FYI April 01, 2019

On This Day

528 – The daughter of Emperor Xiaoming of Northern Wei was made the “Emperor” as a male heir of the late emperor by Empress Dowager Hu. Deposed and replaced by Yuan Zhao the next day, she was the first female monarch in the History of China, but is not widely recognised.
The unnamed daughter of Emperor Xiaoming of Northern Wei (12 February 528 – ?) was briefly the emperor of Northern Wei (386–534), a Xianbei dynasty that ruled Northern China from the late fourth to the early sixth century AD. She bore the surname Yuan (Chinese: 元; pinyin: Yuán), originally Tuoba.[note 2] Yuan was the only child of Emperor Xiaoming (r. 515–528), born to his concubine Consort Pan. Soon after her birth, her grandmother the Empress Dowager Hu, who was also Xiaoming’s regent, falsely declared that she was a boy and ordered a general pardon. Emperor Xiaoming died soon afterwards. On 1 April 528, Empress Dowager Hu installed the infant on the throne for a matter of hours before replacing her with Yuan Zhao the next day. Xiaoming’s daughter was not recognised as an emperor (huangdi) by later generations. No further information about her is available.[3]


Born On This Day

1640 – Georg Mohr, Danish mathematician and academic (d. 1697)
Jørgen Mohr (Latinised Georg(ius) Mohr; 1 April 1640 – 26 January 1697) was a Danish mathematician, known for being the first to prove the Mohr–Mascheroni theorem, which states that any geometric construction which can be done with compass and straightedge can also be done with compasses alone.

Mohr was born in Copenhagen, the son of a tradesman named David Mohrendal.[1] Beginning in 1662 he traveled to the Netherlands, to study mathematics with Christiaan Huygens.[1][2] In 1672 he published his first book, Euclides Danicus, simultaneously in Copenhagen and Amsterdam, in Danish and Dutch respectively. This book, proving the Mohr–Mascheroni theorem 125 years earlier than Lorenzo Mascheroni, would languish in obscurity until its rediscovery in 1928.[3] Mohr served in Franco-Dutch War in 1672–1673, and was taken prisoner by the French.[1][2] By 1673, he had published his second book, Compendium Euclidis Curiosi.[2] A third book was later mentioned by Mohr’s son; for many years this was believed to be the Gegenübung auf Compendium Euclidis Curiosi but Andersen & Meyer (1985) argue that it must be a different book, and that the Gegenübung has a different author.[1][4] As well as his work on geometry, Mohr contributed to the theory of nested radicals, with the aim of simplifying Cardano’s formula for the roots of a cubic polynomial.[4]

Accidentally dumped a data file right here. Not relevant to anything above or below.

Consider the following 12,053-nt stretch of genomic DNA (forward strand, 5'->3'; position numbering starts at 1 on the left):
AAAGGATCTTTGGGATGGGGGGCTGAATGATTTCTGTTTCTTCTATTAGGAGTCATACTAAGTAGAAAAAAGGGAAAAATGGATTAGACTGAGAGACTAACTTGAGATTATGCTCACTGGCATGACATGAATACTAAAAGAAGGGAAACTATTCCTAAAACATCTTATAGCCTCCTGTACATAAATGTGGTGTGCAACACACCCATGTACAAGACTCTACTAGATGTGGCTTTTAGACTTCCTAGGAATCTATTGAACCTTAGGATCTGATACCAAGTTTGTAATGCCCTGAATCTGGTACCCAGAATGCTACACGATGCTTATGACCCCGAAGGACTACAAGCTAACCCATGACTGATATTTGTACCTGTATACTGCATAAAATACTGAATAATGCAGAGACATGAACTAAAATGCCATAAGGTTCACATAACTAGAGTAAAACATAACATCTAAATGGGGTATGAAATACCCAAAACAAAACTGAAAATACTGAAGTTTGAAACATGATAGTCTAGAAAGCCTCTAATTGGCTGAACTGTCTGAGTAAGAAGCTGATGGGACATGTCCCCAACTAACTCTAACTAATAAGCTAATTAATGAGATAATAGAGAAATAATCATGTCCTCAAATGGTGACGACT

While in the Netherlands, Mohr became a friend of Ehrenfried Walther von Tschirnhaus. The two visited Gottfried Wilhelm Leibniz in France and John Collins in England together. Mohr returned to Denmark in 1681; he had dedicated Euclides Danicus to Christian V and hoped for a position in exchange, but was offered only a position as a shipyard supervisor, which he declined. He married Elizabeth von der Linde of Copenhagen on July 19, 1687, and soon after returned to Holland; their son, Peter Georg Mohrenthal, eventually settled in Dresden as a bookseller and publisher.[2][5] In 1695 he took a job with Tschirnhaus,[2] and spent his last few years as a guest in Tschirnhaus’s house. He died in Kieslingswalde near Görlitz, Germany.

The Danish Mathematics competition is named in honour of Mohr.[6]




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